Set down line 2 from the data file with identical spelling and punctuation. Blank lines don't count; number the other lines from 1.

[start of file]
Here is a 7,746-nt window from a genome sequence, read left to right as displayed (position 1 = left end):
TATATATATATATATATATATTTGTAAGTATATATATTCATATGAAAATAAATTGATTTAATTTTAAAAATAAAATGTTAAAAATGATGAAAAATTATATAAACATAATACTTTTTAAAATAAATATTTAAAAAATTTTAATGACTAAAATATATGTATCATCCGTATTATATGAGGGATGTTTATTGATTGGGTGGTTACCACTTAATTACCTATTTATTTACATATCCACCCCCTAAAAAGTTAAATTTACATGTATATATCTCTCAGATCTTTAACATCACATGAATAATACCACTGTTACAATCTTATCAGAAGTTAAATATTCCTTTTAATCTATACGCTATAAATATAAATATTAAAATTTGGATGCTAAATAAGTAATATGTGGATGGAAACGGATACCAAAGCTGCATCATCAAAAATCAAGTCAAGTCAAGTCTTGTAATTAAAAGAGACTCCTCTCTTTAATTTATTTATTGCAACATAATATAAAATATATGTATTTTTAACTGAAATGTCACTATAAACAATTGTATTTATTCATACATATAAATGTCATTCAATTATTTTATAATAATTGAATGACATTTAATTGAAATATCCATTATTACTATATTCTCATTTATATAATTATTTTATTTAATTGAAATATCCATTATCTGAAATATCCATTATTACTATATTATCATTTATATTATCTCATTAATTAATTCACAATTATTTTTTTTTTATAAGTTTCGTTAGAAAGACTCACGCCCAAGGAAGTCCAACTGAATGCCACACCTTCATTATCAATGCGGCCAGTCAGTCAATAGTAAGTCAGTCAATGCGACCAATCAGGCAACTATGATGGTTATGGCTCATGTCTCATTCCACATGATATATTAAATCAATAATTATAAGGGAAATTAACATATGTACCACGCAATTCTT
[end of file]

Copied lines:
TATATATATATATATATATATTTGTAAGTATATATATTCATATGAAAATAAATTGATTTAATTTTAAAAATAAAATGTTAAAAATGATGAAAAATTATATAAACATAATACTTTTTAAAATAAATATTTAAAAAATTTTAATGACTAAAATATATGTATCATCCGTATTATATGAGGGATGTTTATTGATTGGGTGGTTACCACTTAATTACCTATTTATTTACATATCCACCCCCTAAAAAGTTAAATTTACATGTATATATCTCTCAGATCTTTAACATCACATGAATAATACCACTGTTACAATCTTATCAGAAGTTAAATATTCCTTTTAATCTATACGCTATAAATATAAATATTAAAATTTGGATGCTAAATAAGTAATATGTGGATGGAAACGGATACCAAAGCTGCATCATCAAAAATCAAGTCAAGTCAAGTCTTGTAATTAAAAGAGACTCCTCTCTTTAATTTATTTATTGCAACATAATATAAAATATATGTATTTTTAACTGAAATGTCACTATAAACAATTGTATTTATTCATACATATAAATGTCATTCAATTATTTTATAATAATTGAATGACATTTAATTGAAATATCCATTATTACTATATTCTCATTTATATAATTATTTTATTTAATTGAAATATCCATTATCTGAAATATCCATTATTACTATATTATCATTTATATTATCTCATTAATTAATTCACAATTATTTTTTTTTTATAAGTTTCGTTAGAAAGACTCACGCCCAAGGAAGTCCAACTGAATGCCACACCTTCATTATCAATGCGGCCAGTCAGTCAATAGTAAGTCAGTCAATGCGACCAATCAGGCAACTATGATGGTTATGGCTCATGTCTCATTCCACATGATATATTAAATCAATAATTATAAGGGAAATTAACATATGTACCACGCAATTCTT